Access to the western end of the track is from the north side of Moki Road/Waitara River bridge.
The eastern end of the track starts at the end of the formed Moki Road, south of the airstrip on farmland.
Gates should be left as found and stock undisturbed.
The track goes through Makino Conservation Area, generally following the south bank of the upper Waitara River.
The track began as a surveyed road alignment that was to be developed to service the rehabilitation farms of soldiers after the First World War.
Three farms were established in the valley; the remains of two homesteads can be seen along the eastern end of the track. Land that was cleared is now regenerating.
The track follows generally easy grades and is levelled along most of its 18 km length. This work was done with wheelbarrows, picks and shovels as early as 1910. The terrain is rough and suspension bridges cross five of the deeper chasms. Expect mud. Both ends of the track pass through some 3 km of farmland before entering the forest, which contains good stands of tawa, kamahi and rimu.
A return trip is necessary, unless prior transport arrangements have been made.
This track is located 65 km north of New Plymouth via Uruti Road. It links the eastern and western ends of the unformed Moki Road.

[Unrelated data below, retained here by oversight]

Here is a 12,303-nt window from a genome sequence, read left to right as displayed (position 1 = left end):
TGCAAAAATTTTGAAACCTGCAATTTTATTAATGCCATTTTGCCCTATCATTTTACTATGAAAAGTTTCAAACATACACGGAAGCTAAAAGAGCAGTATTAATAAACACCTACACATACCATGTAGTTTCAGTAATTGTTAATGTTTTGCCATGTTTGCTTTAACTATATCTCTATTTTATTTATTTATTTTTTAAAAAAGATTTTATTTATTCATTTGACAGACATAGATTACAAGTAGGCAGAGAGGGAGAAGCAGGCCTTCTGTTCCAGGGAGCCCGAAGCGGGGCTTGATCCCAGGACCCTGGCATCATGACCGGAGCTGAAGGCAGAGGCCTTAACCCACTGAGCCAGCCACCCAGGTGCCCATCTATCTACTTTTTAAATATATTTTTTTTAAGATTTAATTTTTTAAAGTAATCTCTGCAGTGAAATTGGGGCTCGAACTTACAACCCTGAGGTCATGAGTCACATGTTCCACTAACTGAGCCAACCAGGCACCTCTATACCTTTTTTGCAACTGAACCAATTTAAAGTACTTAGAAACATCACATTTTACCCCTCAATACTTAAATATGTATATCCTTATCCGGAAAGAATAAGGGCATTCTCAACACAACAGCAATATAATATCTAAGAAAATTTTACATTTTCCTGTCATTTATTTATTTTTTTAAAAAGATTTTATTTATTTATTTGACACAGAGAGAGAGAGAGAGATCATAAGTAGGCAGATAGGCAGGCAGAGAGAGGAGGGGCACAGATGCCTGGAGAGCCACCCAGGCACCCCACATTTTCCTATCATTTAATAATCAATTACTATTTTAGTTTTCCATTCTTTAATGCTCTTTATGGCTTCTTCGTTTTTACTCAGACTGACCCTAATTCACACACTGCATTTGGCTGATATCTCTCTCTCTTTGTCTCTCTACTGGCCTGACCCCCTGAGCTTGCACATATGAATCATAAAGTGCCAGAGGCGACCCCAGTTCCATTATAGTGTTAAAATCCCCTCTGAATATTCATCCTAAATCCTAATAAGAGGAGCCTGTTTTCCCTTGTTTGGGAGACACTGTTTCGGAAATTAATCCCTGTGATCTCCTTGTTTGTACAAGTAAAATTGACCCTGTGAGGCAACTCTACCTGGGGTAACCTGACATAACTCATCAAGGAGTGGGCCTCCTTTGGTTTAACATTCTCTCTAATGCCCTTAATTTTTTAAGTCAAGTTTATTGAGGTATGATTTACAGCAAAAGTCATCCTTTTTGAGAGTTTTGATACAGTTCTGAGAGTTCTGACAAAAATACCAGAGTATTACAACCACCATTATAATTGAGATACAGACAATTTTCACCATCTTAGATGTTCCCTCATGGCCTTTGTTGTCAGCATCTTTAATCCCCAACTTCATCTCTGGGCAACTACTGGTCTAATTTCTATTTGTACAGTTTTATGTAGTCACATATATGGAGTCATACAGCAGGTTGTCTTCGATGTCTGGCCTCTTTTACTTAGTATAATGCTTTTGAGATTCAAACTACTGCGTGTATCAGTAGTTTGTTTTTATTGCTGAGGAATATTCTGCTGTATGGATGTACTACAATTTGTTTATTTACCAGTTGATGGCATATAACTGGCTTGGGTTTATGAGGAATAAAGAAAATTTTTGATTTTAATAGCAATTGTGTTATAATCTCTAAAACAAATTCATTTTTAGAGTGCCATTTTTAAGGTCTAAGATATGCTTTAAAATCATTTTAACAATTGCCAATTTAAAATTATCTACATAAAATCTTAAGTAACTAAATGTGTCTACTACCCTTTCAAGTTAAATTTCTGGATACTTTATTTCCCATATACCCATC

More detailed information about the area can be found on map NZTopo50 sheet BH31.
This Grade 4+ track offers a rugged ride through farmland and some of Taranaki’s most wild and remote conservation areas.
The track can be extremely boggy and unrideable in places - be prepared to carry your bike!
Combined with the Rerekapa Track, these two tracks offer a full day 45 km loop trip for experienced riders.
Know before you go
- Keep to the track.
- Get local advice on track and weather conditions before setting out.
- Take warm clothes, including hat and gloves and waterproof raincoat.
Before you go into the outdoors, tell someone your plans and leave a date to raise the alarm if you haven't returned. To do this, use the New Zealand Outdoors Intentions process on the AdventureSmart website. It is endorsed by New Zealand's search and rescue agencies and provides three simple options to tell someone you trust the details about your trip.